Writing a Resume


A resume is a summary of your experiences, skills, achievements and successes which are relevant to the field of work you would like to enter. By highlighting your accomplishments, a resume “advertises” to a potential employer that you are qualified for the job you are seeking, and is a means of introducing yourself. Often, an employer will only spend 30-60 seconds scanning your resume to determine your qualifications and decide if they are interested in you. It is important to remember that a resume is not intended to be a biography or complete history of everything you have done.

A resume shows a perspective employer:

Who you are
What career/job you are seeking
What knowledge and skills you possess
What and where you gained your experience

A resume can, and should, reflect more than just your paid work experience. If relevant, it is important to detail your important volunteer and leadership experience, as well as relevant extracurricular experiences.

The main purpose of the resume is to help you move past the application screening process and on to the interview. If applicable, you should tailor separate resumes to fit each career field in which you are searching for a job. Some people even create a slightly different resume for each position. If you create different resumes for different careers and/or positions, make sure you note all of your substantive duties with each employer, focusing the reader’s attention on those duties which are most relevant to the career or job you are seeking. 

Here are some simple rules to follow when designing your resume:

  • State a specific career objective near the beginning of your resume.
  • Explain specific duties for each position listed-paid and unpaid.
  • Include individual accomplishments from each position.
  • Detail significant responsibilities for each position.
  • Keep your resume brief, but complete; correct spelling and use proper grammar.
  • Do not leave large, unexplained gaps in your employment history.
  • Make sure your resume is neat and professional.
  • Do not list salary requirements.
  • Do not include negative information or statements.
  • List references on a separate sheet of paper and only after obtaining approval from your references to use their names.

Identifying information

At the top of the resume type your name, address and telephone number(s), including area code.  Do not include information such as your age, height, weight, or physical description. Do not include a picture of yourself.

Statement of objective

The purpose of the statement of your objective is to help focus and direct your resume. The objective can be presented in a variety of ways, including a statement of:  a) the position you are interested in; b) the skills you wish to use on the job; and/or c) the type of field in which you are interested. If you are applying for a specific position, always use that as your objective.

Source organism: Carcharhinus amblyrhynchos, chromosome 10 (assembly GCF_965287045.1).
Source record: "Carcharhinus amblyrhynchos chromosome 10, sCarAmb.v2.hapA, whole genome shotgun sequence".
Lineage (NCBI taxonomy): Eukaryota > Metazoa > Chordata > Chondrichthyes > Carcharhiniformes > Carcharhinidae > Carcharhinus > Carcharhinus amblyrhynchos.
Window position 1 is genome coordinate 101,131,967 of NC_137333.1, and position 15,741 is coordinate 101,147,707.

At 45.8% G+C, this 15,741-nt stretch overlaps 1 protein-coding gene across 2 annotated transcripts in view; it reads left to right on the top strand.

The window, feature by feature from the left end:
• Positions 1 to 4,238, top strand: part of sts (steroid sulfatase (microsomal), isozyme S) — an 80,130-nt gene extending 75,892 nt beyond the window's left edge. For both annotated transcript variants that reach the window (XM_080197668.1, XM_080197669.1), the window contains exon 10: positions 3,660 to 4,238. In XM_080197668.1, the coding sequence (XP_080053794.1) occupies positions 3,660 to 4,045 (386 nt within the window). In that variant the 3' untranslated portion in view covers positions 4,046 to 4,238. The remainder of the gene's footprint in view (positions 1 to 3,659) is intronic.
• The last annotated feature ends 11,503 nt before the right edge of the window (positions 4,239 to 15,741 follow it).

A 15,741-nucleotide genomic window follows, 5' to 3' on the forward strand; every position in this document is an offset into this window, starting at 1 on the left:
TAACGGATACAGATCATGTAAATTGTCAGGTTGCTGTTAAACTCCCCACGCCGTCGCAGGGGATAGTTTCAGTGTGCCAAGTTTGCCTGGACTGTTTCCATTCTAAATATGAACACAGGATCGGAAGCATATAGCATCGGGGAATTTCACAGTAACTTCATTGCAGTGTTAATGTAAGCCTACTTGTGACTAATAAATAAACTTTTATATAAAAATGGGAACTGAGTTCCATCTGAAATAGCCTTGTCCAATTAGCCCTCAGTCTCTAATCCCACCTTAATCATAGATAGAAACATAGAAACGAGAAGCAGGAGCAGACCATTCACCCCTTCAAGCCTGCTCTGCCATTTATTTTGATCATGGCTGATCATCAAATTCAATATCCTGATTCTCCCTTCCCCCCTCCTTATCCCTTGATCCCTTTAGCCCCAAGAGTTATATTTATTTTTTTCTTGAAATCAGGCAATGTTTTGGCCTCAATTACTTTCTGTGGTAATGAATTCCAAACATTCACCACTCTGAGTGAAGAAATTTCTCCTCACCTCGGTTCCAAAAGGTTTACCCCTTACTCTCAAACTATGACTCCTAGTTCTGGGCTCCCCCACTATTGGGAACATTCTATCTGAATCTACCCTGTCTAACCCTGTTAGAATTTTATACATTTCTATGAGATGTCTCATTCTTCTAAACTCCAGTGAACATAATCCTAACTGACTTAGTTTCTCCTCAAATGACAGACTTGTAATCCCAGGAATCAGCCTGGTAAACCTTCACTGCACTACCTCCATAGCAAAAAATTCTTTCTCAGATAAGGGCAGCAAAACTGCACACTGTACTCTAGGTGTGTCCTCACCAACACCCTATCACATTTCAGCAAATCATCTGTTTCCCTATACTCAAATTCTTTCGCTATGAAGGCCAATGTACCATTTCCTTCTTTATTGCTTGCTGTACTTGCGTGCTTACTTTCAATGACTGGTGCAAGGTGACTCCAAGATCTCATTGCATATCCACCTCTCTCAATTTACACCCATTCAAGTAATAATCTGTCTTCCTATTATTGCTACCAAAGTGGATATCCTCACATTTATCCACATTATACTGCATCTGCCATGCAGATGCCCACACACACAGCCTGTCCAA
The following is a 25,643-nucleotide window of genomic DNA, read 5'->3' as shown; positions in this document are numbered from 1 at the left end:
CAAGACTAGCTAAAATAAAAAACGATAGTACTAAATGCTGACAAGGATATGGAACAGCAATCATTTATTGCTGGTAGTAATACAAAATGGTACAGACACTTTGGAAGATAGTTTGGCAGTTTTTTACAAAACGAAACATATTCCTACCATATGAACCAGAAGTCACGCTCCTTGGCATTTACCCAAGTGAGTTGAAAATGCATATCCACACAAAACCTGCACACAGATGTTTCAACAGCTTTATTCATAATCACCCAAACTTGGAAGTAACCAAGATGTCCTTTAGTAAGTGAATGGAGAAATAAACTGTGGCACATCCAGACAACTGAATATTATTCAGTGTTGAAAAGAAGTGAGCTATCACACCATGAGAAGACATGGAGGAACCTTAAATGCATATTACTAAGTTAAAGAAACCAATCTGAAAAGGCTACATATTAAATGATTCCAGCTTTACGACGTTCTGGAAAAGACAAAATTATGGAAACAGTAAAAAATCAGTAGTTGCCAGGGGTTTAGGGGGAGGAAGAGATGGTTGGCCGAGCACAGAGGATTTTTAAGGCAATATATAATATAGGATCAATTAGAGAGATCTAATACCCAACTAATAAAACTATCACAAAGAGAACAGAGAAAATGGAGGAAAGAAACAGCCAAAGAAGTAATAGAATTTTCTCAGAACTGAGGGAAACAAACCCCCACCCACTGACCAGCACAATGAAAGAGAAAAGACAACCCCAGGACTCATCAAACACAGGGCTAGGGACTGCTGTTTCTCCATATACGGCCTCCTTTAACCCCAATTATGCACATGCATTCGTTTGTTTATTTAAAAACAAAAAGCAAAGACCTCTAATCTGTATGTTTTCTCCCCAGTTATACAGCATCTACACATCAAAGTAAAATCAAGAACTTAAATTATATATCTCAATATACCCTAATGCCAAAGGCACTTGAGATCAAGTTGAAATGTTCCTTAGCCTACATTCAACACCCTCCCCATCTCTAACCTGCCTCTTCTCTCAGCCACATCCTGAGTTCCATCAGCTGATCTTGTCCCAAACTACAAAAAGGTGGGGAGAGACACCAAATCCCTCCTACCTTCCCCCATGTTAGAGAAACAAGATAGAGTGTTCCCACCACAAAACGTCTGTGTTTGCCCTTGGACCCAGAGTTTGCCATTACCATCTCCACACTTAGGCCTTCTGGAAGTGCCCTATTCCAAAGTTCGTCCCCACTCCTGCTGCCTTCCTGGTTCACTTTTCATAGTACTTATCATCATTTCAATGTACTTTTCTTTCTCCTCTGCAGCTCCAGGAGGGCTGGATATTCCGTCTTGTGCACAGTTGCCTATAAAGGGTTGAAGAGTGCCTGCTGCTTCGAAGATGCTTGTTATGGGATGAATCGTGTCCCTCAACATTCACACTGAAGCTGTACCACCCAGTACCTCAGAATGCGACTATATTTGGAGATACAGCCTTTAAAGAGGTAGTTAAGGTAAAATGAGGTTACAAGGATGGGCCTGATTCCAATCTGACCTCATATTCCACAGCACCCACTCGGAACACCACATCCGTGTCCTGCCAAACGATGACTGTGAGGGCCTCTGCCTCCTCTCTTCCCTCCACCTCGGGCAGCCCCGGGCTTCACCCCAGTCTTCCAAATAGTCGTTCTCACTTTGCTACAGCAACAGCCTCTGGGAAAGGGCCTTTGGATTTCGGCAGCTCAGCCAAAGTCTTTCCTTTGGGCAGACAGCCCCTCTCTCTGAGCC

Examples of a statement of your objective:

A position as an Office Technician in a Human Resources Office.
A position in a Human Resources office which will utilize my knowledge, skills and experience in classification and pay and labor relations.


The resume format you choose should highlight your strengths. You can create a chronological or functional resume, or a combination of both formats.

A chronological resume is the most common format. It emphasizes work experience and presents your employment information by date, beginning with the most recent.
A functional resume organizes your most relevant experience into skill areas.
A combination of both formats can be used if it is the best and most direct way to present information to the employer.

Affiliations, licenses, community service

This information should be listed if it is relevant to your career choice, the job you are seeking, or if you have gained relevant knowledge, skills, or experiences from your involvement. Include licensing information if it is required or relevant to the career/job you seek to obtain.


There are many resume books on the market that are geared to specific occupations, industries and careers. Your department’s Personnel Office should have resume writing books, or you can go to your local library or the State Library, and/or check out resumes on the internet. A few recommendations would be:

The Damn Good Resume Guide, Yana Parker
The Resume Catalog: 200 Damn Good Examples, Yana Parker
Blue Collar & Beyond (Resumes for Skilled Trades & Services), Yana Parker
The Perfect Resume, Tom Jackson